I just started reading blink by Malcolm Gladwell. This is what I read tonight:

“Next time you meet a doctor, and you sit down in his office and he starts to talk, if you have the sense that he isn’t listening to you, that he’s talking down to you, and that he isn’t treating you with respect, listen to that feeling. You have thin-sliced him and found him wanting.” p43

Just what I needed to hear. I’ve been struggling with whether or not to return to the pulmonologist that was so disappointing. 

We don’t return to restaurants when we don’t like the food. We don’t return to stores when we don’t like the merchandise.

It’s interesting to think about why I was even considering going back… Do we hold doctors in such high esteem that they are an exception to the rule? 

That, most certainly, should not be the case. 

I’ll be on the hunt for a new pulmonologist first thing tomorrow morning. Fingers crossed. 


June Update

Hard to believe two months have passed since Leah’s last MRI… But here it is June, and the July MRI is just around the corner. 

Leah’s last MRI showed an increase in damage from the proton beam radiation. Leah was completely off steroids and chemotherapy for the first time in over a year, and doctors believe the true damage was finally unmasked.

In January, when Leah was losing sensation and function in her right leg, I just kept praying, “Please, God. Please don’t take her right arm. Give her this one thing. Please.” I drew a line in the sand. And He crossed it. Just prior to the April MRI, Leah lost some function in her right arm and hand. Everything she did with her right hand became difficult: eating, brushing her teeth,  writing… And the most heart breaking, her ability to draw, color, and paint. Her artwork was her peace and new-found, quiet happiness. And suddenly, that too, was taken away.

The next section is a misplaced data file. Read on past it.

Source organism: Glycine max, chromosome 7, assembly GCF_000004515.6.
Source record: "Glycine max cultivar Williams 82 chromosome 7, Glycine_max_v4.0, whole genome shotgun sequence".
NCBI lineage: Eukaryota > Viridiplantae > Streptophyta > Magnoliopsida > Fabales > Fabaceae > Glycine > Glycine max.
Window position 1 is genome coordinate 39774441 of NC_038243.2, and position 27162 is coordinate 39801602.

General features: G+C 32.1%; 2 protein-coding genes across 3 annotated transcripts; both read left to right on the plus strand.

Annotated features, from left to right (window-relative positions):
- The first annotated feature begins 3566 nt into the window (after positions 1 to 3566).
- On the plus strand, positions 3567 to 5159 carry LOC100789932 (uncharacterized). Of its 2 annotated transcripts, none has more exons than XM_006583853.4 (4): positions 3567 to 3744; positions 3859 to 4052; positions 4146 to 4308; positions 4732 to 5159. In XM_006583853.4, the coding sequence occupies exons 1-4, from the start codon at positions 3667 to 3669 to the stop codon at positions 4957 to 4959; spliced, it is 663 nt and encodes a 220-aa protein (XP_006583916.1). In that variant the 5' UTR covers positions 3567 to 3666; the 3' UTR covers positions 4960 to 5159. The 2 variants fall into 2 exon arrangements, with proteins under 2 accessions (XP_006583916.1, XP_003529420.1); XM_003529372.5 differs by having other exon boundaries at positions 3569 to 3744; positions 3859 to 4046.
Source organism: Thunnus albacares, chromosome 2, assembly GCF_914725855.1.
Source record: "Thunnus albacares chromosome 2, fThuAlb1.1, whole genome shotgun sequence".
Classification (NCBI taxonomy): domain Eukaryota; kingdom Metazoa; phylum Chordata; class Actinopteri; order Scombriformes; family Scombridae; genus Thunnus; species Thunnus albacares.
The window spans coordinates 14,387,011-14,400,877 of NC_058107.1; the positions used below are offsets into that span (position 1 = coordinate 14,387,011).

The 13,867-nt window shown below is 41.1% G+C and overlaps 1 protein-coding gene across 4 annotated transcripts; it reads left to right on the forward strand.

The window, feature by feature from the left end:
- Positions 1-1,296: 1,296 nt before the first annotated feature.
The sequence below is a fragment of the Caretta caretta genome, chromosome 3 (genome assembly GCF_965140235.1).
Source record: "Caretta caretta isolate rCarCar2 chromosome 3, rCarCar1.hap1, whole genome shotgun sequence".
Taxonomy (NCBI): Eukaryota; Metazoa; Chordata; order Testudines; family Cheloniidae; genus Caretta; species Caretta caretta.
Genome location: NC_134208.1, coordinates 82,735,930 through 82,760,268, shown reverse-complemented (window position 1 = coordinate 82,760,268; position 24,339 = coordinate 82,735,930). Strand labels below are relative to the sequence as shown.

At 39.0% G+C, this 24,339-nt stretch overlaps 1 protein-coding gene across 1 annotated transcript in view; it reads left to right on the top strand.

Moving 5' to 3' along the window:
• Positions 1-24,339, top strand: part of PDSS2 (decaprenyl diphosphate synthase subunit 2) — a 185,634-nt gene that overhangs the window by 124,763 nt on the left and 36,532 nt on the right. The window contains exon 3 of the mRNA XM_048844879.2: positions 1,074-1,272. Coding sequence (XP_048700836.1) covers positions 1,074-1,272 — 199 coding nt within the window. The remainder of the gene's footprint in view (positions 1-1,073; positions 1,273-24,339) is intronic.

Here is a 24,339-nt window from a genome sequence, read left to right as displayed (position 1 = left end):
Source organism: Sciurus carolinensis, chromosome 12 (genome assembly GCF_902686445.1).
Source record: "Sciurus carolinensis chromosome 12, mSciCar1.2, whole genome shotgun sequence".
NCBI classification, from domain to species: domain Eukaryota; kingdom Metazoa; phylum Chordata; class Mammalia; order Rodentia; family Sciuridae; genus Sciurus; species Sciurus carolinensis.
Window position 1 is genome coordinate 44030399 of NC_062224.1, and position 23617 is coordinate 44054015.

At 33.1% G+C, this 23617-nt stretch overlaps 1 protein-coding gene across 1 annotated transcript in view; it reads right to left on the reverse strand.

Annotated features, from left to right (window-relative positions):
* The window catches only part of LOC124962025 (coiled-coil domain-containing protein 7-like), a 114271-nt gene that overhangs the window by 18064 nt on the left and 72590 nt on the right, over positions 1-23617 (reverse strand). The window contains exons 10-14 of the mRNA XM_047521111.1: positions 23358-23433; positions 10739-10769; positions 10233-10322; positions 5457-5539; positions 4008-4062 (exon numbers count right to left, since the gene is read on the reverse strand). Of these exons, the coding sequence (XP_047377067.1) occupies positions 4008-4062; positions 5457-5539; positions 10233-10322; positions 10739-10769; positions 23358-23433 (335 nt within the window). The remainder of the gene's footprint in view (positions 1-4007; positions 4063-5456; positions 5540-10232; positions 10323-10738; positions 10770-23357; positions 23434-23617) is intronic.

Despite the constant decline, we’ve  continued with physical therapy and occupational therapy two to three days each week. There has been some improvement in her arms and hands. At therapy, she’s able to walk on the treadmill for 8-10 minutes without the use of a harness. She can also walk a short distance with a walker with some assistance. My girl is constantly working to make her body stronger. She never, ever gives up.

After the last MRI, I was convinced that we had seen the worst of it. That things could only improve from this point forward. But sadly, just this past Friday, a swallow study revealed that Leah is aspirating when she drinks liquids, and she is having difficulty swallowing solids. Moving forward, we will add a thickener to her liquids and remind her to swallow twice with each bite of solids. Surprisingly, the thickener is not awful. It doesn’t change the taste of the drink, only the consistency. Leah has been a soldier about this, as usual. Never complaining.

This new finding may explain some of the respiratory problems we’ve been facing in the past few months. The challenge is finding a pulmonary doctor to look at the big picture. After our frustration with Leah’s pulmonary care at Akron Children’s these past few months, we received a prior authorization to see a pulmonary doctor at the Cleveland Clinic. This experience proved to be just as disappointing. At the first visit, the doctor changed Leah’s respiratory regimen. I felt hopeful that we were finally on the right track. But when we followed up a month later, the doctor still hadn’t looked at her chest X-rays, CT scan, and sleep study as promised. Not only had he not looked at them, but he misplaced them. They were nowhere to be found as we sat waiting. Then, throughout the appointment, he seemed to keep forgetting that she has a brainstem tumor, which plays a critical role in her respiratory function. There really are no words to express how disappointed I felt. It was two hours in the car driving to and from, and an unproductive hour and a half appointment. It was pathetic. I’m not sure what we’ll do next. 

Daily, I search for information on brainstem ganglioglioma, and I continue to find very little information. I read over and over again that it’s incredibly rare and undocumented. I just can’t understand, if this is the case, why nobody is interested in documenting her case- especially the tragic side effects of proton beam radiation. It just doesn’t make sense. How will there ever be advancements in treating this rare cancer when nobody is paying attention? More importantly, the next child with a brainstem ganglioglioma- just that one child- might benefit if her doctor knew about Leah’s case. That one child might be spared the devastating effects of proton beam radiation…

Please continue to pray for Leah’s complete healing. With God, ALL things are possible. πŸ™πŸ»